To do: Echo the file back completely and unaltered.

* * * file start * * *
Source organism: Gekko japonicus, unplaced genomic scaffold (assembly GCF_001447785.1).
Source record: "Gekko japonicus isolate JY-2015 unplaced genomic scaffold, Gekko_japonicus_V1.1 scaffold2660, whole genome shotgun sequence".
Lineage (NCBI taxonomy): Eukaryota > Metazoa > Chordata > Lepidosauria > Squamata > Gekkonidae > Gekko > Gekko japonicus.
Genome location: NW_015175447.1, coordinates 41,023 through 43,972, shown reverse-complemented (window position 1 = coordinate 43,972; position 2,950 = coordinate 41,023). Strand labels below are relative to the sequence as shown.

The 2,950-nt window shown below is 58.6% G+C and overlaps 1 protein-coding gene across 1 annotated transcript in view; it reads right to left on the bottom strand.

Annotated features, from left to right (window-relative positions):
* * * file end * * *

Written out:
Source organism: Gekko japonicus, unplaced genomic scaffold (assembly GCF_001447785.1).
Source record: "Gekko japonicus isolate JY-2015 unplaced genomic scaffold, Gekko_japonicus_V1.1 scaffold2660, whole genome shotgun sequence".
Lineage (NCBI taxonomy): Eukaryota > Metazoa > Chordata > Lepidosauria > Squamata > Gekkonidae > Gekko > Gekko japonicus.
Genome location: NW_015175447.1, coordinates 41,023 through 43,972, shown reverse-complemented (window position 1 = coordinate 43,972; position 2,950 = coordinate 41,023). Strand labels below are relative to the sequence as shown.

The 2,950-nt window shown below is 58.6% G+C and overlaps 1 protein-coding gene across 1 annotated transcript in view; it reads right to left on the bottom strand.

Annotated features, from left to right (window-relative positions):